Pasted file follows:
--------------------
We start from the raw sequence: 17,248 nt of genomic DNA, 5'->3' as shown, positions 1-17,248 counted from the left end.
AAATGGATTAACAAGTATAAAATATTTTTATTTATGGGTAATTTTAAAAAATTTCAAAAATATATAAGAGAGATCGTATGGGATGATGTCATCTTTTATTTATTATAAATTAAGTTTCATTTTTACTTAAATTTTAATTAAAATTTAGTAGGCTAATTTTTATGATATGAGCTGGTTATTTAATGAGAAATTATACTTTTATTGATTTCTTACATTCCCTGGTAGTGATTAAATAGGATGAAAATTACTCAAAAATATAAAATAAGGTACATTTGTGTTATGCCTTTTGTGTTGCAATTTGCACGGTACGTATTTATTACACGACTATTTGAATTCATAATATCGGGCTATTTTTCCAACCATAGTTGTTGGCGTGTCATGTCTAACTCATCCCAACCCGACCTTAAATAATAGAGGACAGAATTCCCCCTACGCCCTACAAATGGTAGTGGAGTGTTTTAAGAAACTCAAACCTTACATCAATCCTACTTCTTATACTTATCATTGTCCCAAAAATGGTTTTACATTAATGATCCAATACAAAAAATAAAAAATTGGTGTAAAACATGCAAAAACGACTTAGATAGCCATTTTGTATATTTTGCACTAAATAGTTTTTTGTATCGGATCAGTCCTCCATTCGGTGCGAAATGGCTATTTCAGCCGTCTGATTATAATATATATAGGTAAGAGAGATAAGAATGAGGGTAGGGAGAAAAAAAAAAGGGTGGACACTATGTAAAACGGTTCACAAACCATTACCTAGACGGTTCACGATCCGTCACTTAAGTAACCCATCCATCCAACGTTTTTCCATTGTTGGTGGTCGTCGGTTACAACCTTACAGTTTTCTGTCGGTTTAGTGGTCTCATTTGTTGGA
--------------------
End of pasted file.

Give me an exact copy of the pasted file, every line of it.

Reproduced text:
We start from the raw sequence: 17,248 nt of genomic DNA, 5'->3' as shown, positions 1-17,248 counted from the left end.
AAATGGATTAACAAGTATAAAATATTTTTATTTATGGGTAATTTTAAAAAATTTCAAAAATATATAAGAGAGATCGTATGGGATGATGTCATCTTTTATTTATTATAAATTAAGTTTCATTTTTACTTAAATTTTAATTAAAATTTAGTAGGCTAATTTTTATGATATGAGCTGGTTATTTAATGAGAAATTATACTTTTATTGATTTCTTACATTCCCTGGTAGTGATTAAATAGGATGAAAATTACTCAAAAATATAAAATAAGGTACATTTGTGTTATGCCTTTTGTGTTGCAATTTGCACGGTACGTATTTATTACACGACTATTTGAATTCATAATATCGGGCTATTTTTCCAACCATAGTTGTTGGCGTGTCATGTCTAACTCATCCCAACCCGACCTTAAATAATAGAGGACAGAATTCCCCCTACGCCCTACAAATGGTAGTGGAGTGTTTTAAGAAACTCAAACCTTACATCAATCCTACTTCTTATACTTATCATTGTCCCAAAAATGGTTTTACATTAATGATCCAATACAAAAAATAAAAAATTGGTGTAAAACATGCAAAAACGACTTAGATAGCCATTTTGTATATTTTGCACTAAATAGTTTTTTGTATCGGATCAGTCCTCCATTCGGTGCGAAATGGCTATTTCAGCCGTCTGATTATAATATATATAGGTAAGAGAGATAAGAATGAGGGTAGGGAGAAAAAAAAAAGGGTGGACACTATGTAAAACGGTTCACAAACCATTACCTAGACGGTTCACGATCCGTCACTTAAGTAACCCATCCATCCAACGTTTTTCCATTGTTGGTGGTCGTCGGTTACAACCTTACAGTTTTCTGTCGGTTTAGTGGTCTCATTTGTTGGA